Even for an investigative team with global reach and huge ambitions, the last month has been extraordinary for the International Consortium of Investigative Journalists.

Two weeks ago Sunday, a joint investigation with "60 Minutes" on tax avoidance and money laundering at the Swiss private bank British giant HSBC aired.

Since then, Swiss authorities raided the bank for evidence of fraud, HSBC apologized in full-page ads in Britain and a prominent journalist at The Telegraph went public with his resignation, claiming the conservative daily downplayed the story as a favor to a prominent advertiser.

A week after the Swiss Leaks report, ICIJ won a George Polk award in the business category for a pair of 2014 projects, one on offshore investments by Chinese elites including parking their money in New York City real estate and the other revealing how Luxembourg operates as a tax avoidance haven.

More is in the pipeline -- ICIJ expects to publish a story in March detailing how thousands of native peoples have been displaced by aid/development projects in third-world countries.

Three keys to ICIJ's success may also explain its relative obscurity:

  • It picks stories for worldwide impact, so it has a higher profile internationally than its Washington D.C. home.
  • Most projects are based on huge data files, analyzed and sortable by country after months of work by a team based in Costa Rica. The latest HSBC file had more than 100,000 names.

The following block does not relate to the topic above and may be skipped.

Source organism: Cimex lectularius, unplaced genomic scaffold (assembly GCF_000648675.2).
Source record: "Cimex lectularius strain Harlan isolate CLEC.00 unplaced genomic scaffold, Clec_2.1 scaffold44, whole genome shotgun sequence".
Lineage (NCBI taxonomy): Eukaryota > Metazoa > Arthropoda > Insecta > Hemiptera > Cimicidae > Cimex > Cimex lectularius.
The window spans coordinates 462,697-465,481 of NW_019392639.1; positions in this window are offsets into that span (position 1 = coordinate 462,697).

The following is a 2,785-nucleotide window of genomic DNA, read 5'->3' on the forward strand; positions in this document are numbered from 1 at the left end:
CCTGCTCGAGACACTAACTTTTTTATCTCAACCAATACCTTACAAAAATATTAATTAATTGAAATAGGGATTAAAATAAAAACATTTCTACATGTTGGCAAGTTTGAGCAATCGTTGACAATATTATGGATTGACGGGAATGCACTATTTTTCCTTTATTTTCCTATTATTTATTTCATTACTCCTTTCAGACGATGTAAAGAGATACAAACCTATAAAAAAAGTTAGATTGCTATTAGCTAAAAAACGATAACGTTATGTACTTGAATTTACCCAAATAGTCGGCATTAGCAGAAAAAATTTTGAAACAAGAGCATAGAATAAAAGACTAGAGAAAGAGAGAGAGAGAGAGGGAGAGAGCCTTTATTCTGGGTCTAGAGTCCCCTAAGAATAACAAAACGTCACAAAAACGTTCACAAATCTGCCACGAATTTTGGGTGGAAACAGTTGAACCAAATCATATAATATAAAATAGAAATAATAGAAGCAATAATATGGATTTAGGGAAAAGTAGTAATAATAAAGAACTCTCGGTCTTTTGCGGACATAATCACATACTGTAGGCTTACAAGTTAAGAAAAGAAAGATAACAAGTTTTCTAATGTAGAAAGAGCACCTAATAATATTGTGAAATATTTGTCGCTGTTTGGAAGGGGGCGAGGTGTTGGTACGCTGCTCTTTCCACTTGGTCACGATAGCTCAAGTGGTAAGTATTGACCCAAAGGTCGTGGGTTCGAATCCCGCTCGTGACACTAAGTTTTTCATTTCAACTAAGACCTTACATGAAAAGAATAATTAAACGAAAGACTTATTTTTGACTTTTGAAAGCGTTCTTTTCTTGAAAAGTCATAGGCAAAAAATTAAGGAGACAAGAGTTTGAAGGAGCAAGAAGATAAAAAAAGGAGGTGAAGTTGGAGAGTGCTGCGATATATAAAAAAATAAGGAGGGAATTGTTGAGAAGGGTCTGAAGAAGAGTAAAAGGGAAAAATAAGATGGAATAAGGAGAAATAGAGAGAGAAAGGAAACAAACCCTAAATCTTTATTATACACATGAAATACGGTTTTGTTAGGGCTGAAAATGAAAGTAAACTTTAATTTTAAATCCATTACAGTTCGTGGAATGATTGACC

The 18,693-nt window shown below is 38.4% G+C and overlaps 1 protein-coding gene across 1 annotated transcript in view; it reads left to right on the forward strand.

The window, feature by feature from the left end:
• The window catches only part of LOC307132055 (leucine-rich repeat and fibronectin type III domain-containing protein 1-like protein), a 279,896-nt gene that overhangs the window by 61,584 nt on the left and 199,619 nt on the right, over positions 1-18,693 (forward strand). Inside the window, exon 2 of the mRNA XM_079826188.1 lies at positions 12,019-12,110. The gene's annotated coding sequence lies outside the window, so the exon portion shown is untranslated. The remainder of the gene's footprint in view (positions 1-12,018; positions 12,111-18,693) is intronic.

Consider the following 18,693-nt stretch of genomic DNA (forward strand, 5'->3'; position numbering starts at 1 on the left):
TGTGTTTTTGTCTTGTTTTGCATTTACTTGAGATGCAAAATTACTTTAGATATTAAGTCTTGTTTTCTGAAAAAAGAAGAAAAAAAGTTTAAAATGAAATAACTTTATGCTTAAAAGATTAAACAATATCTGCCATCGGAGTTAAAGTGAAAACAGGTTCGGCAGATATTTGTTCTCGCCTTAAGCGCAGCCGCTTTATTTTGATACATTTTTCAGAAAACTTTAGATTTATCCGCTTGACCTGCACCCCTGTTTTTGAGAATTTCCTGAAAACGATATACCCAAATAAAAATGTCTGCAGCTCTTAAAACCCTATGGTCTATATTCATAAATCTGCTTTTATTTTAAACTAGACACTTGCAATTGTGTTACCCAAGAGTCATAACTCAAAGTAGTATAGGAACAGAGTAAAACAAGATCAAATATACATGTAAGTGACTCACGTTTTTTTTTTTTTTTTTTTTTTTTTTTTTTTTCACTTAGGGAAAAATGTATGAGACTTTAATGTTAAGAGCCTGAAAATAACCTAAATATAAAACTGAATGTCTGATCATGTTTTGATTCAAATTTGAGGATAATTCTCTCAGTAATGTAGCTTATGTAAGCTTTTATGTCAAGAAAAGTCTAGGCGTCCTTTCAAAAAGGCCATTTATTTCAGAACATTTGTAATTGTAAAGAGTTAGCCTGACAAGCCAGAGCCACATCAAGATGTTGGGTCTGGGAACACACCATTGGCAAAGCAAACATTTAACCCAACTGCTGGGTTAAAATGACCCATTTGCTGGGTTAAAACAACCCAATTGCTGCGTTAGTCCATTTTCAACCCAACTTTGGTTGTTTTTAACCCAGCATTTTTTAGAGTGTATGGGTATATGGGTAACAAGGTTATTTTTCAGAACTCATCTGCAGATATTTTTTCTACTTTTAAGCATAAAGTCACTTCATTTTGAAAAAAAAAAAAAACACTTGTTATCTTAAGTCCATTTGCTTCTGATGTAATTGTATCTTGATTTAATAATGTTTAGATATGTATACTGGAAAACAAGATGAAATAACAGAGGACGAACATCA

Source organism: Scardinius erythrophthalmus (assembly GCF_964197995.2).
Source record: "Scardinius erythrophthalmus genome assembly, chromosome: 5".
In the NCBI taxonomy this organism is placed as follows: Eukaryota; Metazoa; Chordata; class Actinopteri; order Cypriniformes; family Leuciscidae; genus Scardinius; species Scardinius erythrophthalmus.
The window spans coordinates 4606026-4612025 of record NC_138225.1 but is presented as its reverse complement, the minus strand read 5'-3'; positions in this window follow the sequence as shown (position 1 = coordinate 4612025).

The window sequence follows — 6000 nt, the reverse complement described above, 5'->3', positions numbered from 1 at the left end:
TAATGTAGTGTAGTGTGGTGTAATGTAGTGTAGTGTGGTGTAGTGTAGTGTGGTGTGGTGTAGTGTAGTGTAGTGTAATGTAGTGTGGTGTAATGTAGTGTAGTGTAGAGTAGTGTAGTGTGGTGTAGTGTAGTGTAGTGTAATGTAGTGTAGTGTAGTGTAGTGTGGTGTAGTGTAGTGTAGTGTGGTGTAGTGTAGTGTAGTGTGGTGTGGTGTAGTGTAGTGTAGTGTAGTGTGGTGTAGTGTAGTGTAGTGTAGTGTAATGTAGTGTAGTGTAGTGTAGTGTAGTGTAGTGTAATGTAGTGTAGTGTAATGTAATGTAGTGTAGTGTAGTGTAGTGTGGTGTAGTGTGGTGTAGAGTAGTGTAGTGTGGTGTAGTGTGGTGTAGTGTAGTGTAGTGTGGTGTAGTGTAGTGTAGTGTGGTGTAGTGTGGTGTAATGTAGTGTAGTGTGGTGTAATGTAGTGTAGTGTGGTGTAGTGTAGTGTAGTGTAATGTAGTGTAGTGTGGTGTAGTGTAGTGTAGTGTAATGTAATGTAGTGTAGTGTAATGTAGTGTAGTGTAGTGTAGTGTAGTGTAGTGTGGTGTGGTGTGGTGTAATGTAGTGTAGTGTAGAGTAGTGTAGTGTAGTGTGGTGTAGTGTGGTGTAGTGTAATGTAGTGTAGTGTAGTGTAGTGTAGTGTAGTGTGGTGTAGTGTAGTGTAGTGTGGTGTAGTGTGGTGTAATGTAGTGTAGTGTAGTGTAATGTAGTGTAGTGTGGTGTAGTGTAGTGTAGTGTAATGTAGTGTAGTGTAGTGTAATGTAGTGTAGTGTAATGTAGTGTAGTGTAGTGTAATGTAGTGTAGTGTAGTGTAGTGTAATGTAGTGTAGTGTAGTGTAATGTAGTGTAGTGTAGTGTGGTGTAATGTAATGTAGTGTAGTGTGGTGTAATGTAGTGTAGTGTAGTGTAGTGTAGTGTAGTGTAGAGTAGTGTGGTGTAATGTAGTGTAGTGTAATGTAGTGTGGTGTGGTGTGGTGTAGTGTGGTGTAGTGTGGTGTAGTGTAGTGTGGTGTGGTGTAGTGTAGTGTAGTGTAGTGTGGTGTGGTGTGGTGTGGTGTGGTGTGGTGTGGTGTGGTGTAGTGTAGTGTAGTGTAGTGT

• The work is collaborative. For the HSBC story ICIJ supplemented its own staff of 10 with 140 journalists in 45 countries. Though it posts its own stories, the organization is comfortable sharing credit and letting cooperating papers and broadcast partners craft their distinctive versions.

"You need to park your ego when you work for us," ICIJ's director Gerard Ryle told me in a phone interview.  "We are sensitive about avoiding conflicts and rivalries," among the member organizations, he added.

ICIJ did not spring full-grown just recently, although advances in data analysis and the momentum of its current successes certainly have added to its clout.

The consortium was started 18 years ago as an international arm of the Center for Public Integrity by CPI founder Charles Lewis and Bill Kovach, the prolific investigative editor. When Bill Buzenberg succeeded Lewis as CPI executive director in 2007, he made expanding ICIJ's funding and reach a priority.

In 2011, he hired Ryle, an Irish-born journalist who spent most of his career in Australia (winning four Walkleys, the Aussie equivalent of the Pulitzers). Ryle began his ICIJ run with an exposé of trafficking in human corpses and built from there.

Buzenberg recently retired and is spending a semester at Harvard as a Shorenstein fellow, using his time there to research and write about successful collaborations. The ICIJ's work, he told me, "has to be the largest of (journalism) collaborations anywhere."

In the U.S, CPI is much better known than its international sibling, Buzenberg said; in Europe it is the reverse. Both he and Ryle said that it is also easier to find collaborators abroad than here. Leading U.S. news organizations, Ryle said, remain "skeptical of the concept of sharing."